You need to ride a roller coaster, preferably in the last car, to fix your kidney stones. At least that’s what David Wartinger, professor emeritus at the University of Michigan, United States recommends. The truth is that this scientist did an experiment with an artificial kidney and found that the movements of fast falls and closed turns of the roller coaster would help patients to expel those stones from the kidneys that cause so much pain. This test was motivated by the experiences of various patients returning from Florida, a mecca of amusement parks, freed from kidney stones.
But let’s be realistic, and let’s look at the most viable options to defeat kidney stones.
What are kidney stones?
Kidney stones (as they are popularly known) are bits of rock-like solid material that form in one or both kidneys when there are high levels of minerals in the urine.
These stones can be the size of a grain of salt to a chickpea, and can vary in shape and color (yellowish or brown). A tiny stone can easily pass through the urinary tract, but when it is larger, it usually gets stuck in the urinary tract, obstructing the flow of urine and causing pain and bleeding.
The function of the kidneys is to eliminate excess fluid and waste from the blood through the urinary tract, in the form of urine. This yellowish liquid contains substances such as calcium, oxalate, phosphate, carbonate, cystine and uric acid, which, in large quantities, can crystallize and form kidney stones.
The types of stones are:
- Calcium stones: are the most common and are formed when the body can not get rid of excess calcium.
- Stones of uric acid: can be formed when the urine contains too much acid. Eating too much fish, shellfish and meats, especially the viscera, can increase uric acid in the urine.
- Struvite stones: can be formed after having a urinary infection.
- Cystine stones: are the least common.
It is the third most frequent urological disease, and although it is not serious, we must pay attention. In Spain, 5% of the population suffer from it and it is up to 6 times more common in men than women. It can appear after age 20, but it is between age 40 and 60 when you have to take more care. Occasionally, even babies and children may have small stones in the kidney.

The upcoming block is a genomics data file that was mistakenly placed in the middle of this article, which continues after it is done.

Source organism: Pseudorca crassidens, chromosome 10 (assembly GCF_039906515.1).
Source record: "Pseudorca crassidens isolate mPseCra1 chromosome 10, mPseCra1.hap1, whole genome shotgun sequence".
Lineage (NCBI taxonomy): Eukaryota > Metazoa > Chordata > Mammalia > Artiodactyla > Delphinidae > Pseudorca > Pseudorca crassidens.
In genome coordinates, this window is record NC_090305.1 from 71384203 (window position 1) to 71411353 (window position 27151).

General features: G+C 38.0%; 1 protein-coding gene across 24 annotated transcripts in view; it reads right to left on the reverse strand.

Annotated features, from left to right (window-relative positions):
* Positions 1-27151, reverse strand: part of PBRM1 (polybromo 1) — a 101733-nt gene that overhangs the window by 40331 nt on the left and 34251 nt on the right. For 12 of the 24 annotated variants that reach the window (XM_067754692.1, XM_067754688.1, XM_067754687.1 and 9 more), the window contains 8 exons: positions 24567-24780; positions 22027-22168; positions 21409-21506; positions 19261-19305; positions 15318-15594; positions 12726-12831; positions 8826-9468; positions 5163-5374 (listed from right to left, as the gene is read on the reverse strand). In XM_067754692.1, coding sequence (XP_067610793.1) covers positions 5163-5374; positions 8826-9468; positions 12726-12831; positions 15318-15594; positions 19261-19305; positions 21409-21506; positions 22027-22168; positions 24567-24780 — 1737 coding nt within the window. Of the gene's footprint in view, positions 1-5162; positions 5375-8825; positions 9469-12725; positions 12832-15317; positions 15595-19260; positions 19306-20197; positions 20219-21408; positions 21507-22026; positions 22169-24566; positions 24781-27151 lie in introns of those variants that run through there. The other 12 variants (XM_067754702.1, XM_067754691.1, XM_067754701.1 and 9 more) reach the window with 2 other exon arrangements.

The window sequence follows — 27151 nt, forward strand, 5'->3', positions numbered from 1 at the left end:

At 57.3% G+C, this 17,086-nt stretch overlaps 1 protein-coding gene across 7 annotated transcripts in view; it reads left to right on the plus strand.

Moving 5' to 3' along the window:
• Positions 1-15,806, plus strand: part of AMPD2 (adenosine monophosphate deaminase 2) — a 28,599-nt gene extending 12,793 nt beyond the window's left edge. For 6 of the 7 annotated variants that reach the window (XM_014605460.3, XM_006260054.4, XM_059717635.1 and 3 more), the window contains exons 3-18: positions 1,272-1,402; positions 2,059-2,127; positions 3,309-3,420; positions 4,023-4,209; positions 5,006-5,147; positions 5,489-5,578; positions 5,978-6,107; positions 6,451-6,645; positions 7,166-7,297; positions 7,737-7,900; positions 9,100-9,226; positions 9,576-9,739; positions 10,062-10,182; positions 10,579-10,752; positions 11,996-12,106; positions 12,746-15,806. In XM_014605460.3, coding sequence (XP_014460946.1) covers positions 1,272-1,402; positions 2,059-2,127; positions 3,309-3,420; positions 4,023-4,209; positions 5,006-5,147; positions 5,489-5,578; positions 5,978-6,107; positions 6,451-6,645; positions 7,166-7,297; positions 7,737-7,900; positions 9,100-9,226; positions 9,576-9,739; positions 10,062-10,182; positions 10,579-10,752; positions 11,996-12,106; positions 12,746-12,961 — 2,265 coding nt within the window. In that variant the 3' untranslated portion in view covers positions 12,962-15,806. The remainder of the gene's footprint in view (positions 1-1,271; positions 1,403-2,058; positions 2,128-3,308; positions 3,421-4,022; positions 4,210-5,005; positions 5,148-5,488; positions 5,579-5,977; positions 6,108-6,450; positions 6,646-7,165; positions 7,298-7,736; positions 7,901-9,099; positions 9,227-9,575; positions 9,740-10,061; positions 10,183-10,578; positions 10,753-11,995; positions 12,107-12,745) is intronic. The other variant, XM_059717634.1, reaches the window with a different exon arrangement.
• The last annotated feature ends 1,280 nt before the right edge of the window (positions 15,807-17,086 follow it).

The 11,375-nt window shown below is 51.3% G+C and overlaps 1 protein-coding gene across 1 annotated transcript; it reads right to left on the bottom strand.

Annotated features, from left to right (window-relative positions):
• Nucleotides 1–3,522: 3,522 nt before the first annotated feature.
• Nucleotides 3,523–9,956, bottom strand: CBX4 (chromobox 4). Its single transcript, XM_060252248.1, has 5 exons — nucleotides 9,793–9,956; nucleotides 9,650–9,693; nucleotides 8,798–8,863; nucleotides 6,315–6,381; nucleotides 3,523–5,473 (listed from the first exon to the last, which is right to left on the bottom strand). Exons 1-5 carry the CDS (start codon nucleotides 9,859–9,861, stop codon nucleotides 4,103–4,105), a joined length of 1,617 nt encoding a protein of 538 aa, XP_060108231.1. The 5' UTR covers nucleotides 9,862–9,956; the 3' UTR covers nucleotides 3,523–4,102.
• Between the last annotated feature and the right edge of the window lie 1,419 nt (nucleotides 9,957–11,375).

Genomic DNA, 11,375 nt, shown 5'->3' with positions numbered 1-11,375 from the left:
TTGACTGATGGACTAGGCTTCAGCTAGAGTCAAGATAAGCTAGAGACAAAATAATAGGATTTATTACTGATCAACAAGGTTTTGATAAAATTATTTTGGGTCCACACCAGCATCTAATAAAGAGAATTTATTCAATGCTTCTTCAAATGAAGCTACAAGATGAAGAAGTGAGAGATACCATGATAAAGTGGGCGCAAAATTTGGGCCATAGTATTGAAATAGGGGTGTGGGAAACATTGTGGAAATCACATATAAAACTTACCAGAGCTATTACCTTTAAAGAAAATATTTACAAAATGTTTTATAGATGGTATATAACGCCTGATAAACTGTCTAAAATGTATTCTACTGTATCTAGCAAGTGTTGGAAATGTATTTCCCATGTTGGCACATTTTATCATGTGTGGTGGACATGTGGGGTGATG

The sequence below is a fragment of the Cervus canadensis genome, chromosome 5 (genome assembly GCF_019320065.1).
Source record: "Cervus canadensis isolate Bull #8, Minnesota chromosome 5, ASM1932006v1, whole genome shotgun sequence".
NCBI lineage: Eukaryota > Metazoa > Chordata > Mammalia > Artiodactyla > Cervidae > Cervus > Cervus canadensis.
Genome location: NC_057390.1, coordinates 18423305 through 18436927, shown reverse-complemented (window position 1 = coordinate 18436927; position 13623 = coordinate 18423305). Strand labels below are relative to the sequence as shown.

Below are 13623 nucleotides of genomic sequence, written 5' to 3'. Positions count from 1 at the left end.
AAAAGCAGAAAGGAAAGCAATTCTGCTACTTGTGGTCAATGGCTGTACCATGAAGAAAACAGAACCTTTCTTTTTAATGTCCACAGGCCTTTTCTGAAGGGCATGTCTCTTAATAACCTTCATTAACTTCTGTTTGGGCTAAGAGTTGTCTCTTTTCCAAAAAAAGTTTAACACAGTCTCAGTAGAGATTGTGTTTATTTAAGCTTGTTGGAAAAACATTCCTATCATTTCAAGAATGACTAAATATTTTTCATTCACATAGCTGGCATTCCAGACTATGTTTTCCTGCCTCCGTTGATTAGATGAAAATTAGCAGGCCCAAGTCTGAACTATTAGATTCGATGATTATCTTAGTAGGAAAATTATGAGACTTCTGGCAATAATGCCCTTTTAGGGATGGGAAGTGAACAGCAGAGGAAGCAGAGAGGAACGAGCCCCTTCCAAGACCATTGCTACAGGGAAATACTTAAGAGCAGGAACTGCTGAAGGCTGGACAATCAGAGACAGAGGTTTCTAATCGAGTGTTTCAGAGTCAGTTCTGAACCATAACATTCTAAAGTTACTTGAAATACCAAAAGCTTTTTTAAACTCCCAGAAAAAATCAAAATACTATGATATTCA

How do I know if I have kidney stones?
The most common symptoms are:
- Pain when urinating.
- Blood in the urine.
- Severe pain in the back, lower abdomen or groin.
- Constant need to pee.
- Impossibility to urinate or to do it in small amount.
- Urine cloudy or smelly.
- Nausea and vomiting.
The pain can appear and disappear and its duration can vary, but it is necessary to treat it, since in the long term the stones can damage the kidney.
To know for sure if you have kidney stones, the doctor will examine you, ask about your family history, and perform a blood and an imaging test (ultrasound or tomography) to determine where the stones are lodged.
In most cases, it is not necessary to perform any treatment since the stones will eliminate themselves through the urine (taking a lot of water and some antispasmodic medicine and doing exercises), but if they have a diameter greater than 4 mm and Since several days have passed, the doctor is likely to take other measures such as:
- Extracorporeal shock wave lithotripsy: the stone is disintegrated in smaller pieces from the outside through shock or sound waves, and after 3 months they are eliminated by themselves. It works in 90% of cases.
- Percutaneous nephrolithotomy: This procedure is used when stones obstruct the flow of urine. An endoscope is inserted through a cut in the skin to destroy the stone.
- Ureteroscopy: not used very often, usually in cases of stones located in the lower third of the ureter.
- Medications: some stones may be dissolved by taking medication.
To prevent kidney stones, experts recommend:
- Drink 2 liters of water per day of weak mineralization.
- Perform daily exercise.
- Avoid overweight and obesity.
- Limit the consumption of salt and soft drinks.
- Do not abuse the consumption of animal proteins such as meats, eggs, etc.
- Eat more legumes and cereals.
And to get rid of them, you can also try to take a ride on a roller coaster.
*Content validated by the mediQuo medical team.